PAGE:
How Frank Lloyd Wright’s Son Invented Lincoln Logs, “America’s National Toy” (1916)

How many archi­tec­tur­al careers have been kin­dled by Lin­coln Logs? Since their inven­tion in the mid-1910s, these decep­tive­ly sim­ple wood­en build­ing blocks have enter­tained gen­er­a­tions of chil­dren, whichev­er pro­fes­sion they entered upon grow­ing up. I myself have fond mem­o­ries of play­ing with Lin­coln Logs, which, with about 70 years of his­to­ry already behind them, were a ven­er­a­ble play­time insti­tu­tion, not that I knew it at the time. I cer­tain­ly had no idea that they’d been invent­ed by the son of Frank Lloyd Wright — nor, indeed, did I have any idea who Frank Lloyd Wright was. I just knew, as many kids did before me and many do still today, that they were fun to stack up into cab­ins, or at least cab­in-like shapes.

This endur­ing toy’s full ori­gin sto­ry is told in the Decades TV video above. When Wright designed his own fam­i­ly home in Oak Park, Illi­nois, he includ­ed a cus­tom play­room for his six chil­dren. Its stock of inno­v­a­tive toys includ­ed “geo­met­ric build­ing blocks devel­oped by Friedrich Froebel, the Ger­man edu­ca­tor who came up with the con­cept of kinder­garten.”

The spe­cial fas­ci­na­tion for these blocks exhib­it­ed by Wright’s sec­ond son John Lloyd Wright hint­ed at a con­flict of inter­ests to come: though John “began to feel that spir­it of being an archi­tect” in the play­room, says toy his­to­ri­an Steven Som­mers, “there was always a ten­sion between his father, who was an archi­tect, and his [own] love for build­ing toys that he’d begun to learn in that Froebel sys­tem of ear­ly child­hood edu­ca­tion.” The two inter­sect­ed when Wright fils assist­ed Wright père on one of the lat­ter’s most famous works, the Impe­r­i­al Hotel in Tokyo.

John Lloyd Wright took note of the inter­lock­ing tim­ber beams used to make the struc­ture “earth­quake-proof” — a design lat­er test­ed by 1923’s Great Kan­to Earth­quake, which left most of the city destroyed but the Impe­r­i­al Hotel stand­ing. By that time, the younger Wright had already act­ed on his inspi­ra­tion to invent the sim­i­lar­ly inter­lock­ing Lin­coln Logs (see patent draw­ing above), which quick­ly proved a hit on the mar­ket. Named after the six­teenth pres­i­dent of the Unit­ed States and the log cab­in in which he’d grown up, the prod­uct tapped into Amer­i­can fron­tier nos­tal­gia even at its debut. In the cen­tu­ry since, Lin­coln Logs have sur­vived wartime mate­r­i­al rationing, the rise and fall of count­less toy trends, the buy­ing and sell­ing of par­ent com­pa­nies, a brief and unap­peal­ing late-60s attempt to make them out of plas­tic, and even the Impe­r­i­al Hotel itself.  For “Amer­i­ca’s nation­al toy,” struc­tur­al endurance and cul­tur­al endurance have gone togeth­er.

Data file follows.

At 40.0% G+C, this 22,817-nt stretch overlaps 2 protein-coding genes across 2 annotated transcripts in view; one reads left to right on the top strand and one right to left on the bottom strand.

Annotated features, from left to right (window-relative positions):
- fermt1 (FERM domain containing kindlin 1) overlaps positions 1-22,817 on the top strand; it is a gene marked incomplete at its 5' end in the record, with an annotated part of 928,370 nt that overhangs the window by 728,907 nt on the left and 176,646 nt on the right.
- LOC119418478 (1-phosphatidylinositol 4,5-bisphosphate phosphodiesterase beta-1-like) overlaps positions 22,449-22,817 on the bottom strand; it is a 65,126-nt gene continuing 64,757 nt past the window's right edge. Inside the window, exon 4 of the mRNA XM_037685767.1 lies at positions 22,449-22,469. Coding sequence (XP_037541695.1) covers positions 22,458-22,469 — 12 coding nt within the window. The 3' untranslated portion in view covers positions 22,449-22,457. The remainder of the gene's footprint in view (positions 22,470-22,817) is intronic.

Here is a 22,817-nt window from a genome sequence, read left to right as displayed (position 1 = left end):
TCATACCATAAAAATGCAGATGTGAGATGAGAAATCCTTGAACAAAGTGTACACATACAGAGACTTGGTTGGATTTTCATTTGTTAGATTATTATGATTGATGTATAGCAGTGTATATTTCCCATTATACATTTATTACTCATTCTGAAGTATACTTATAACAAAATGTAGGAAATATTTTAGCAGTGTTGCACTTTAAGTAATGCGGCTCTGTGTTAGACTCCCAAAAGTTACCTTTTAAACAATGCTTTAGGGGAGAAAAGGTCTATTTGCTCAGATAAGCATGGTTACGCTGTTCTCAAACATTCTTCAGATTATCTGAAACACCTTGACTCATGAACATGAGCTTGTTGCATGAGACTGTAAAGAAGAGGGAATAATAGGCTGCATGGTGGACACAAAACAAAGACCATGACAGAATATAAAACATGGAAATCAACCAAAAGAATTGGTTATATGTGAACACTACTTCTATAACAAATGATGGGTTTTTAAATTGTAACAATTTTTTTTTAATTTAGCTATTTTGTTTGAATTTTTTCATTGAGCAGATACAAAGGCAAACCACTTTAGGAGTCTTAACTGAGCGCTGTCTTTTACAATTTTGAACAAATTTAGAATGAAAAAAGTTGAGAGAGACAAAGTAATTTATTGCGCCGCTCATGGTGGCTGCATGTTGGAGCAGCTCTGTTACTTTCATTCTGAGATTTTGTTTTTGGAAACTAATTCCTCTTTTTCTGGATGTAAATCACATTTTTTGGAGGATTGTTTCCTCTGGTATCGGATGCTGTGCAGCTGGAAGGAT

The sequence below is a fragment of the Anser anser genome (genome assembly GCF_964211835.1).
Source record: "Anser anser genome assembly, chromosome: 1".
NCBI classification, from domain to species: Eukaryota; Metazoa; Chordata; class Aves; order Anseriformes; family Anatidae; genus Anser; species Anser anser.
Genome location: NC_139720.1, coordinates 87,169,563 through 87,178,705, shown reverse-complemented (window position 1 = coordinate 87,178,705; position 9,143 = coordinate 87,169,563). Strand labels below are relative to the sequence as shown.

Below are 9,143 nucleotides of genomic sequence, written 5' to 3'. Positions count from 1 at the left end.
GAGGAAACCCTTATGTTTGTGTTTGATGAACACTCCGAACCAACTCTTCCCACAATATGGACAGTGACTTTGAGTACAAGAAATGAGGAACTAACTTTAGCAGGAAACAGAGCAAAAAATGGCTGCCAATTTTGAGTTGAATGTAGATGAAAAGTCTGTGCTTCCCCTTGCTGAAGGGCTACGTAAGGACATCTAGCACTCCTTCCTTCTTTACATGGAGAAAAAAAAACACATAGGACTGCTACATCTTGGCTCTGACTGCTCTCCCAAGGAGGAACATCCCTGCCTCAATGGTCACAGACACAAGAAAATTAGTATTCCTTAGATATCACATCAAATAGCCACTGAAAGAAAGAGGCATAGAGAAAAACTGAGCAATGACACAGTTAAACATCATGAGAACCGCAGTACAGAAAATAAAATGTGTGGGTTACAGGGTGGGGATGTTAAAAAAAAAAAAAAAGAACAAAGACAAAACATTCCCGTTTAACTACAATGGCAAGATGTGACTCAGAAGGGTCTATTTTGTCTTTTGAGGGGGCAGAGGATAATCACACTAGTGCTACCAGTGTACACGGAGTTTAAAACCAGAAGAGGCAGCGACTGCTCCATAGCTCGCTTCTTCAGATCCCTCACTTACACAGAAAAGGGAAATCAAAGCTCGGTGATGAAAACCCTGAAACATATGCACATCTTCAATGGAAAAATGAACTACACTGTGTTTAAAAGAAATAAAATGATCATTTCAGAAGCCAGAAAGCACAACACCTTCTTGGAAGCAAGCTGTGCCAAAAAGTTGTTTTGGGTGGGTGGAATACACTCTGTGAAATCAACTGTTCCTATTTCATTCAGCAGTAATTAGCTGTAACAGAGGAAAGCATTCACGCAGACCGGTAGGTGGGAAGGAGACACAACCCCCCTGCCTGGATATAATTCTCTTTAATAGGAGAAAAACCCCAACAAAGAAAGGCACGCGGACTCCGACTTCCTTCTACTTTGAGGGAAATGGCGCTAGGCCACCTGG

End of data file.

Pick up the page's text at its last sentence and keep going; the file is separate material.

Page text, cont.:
Relat­ed Con­tent:

12 Famous Frank Lloyd Wright Hous­es Offer Vir­tu­al Tours: Hol­ly­hock House, Tal­iesin West, Falling­wa­ter & More

Frank Lloyd Wright Cre­ates a List of the 10 Traits Every Aspir­ing Artist Needs

Frank Lloyd Wright Reflects on Cre­ativ­i­ty, Nature and Reli­gion in Rare 1957 Audio

The Mod­ernist Gas Sta­tions of Frank Lloyd Wright and Mies van der Rohe

The Frank Lloyd Wright Lego Set

A is for Archi­tec­ture: 1960 Doc­u­men­tary on Why We Build, from the Ancient Greeks to Mod­ern Times

Based in Seoul, Col­in Mar­shall writes and broad­casts on cities, lan­guage, and cul­ture. His projects include the Sub­stack newslet­ter Books on Cities, the book The State­less City: a Walk through 21st-Cen­tu­ry Los Ange­les and the video series The City in Cin­e­ma. Fol­low him on Twit­ter at @colinmarshall or on Face­book.

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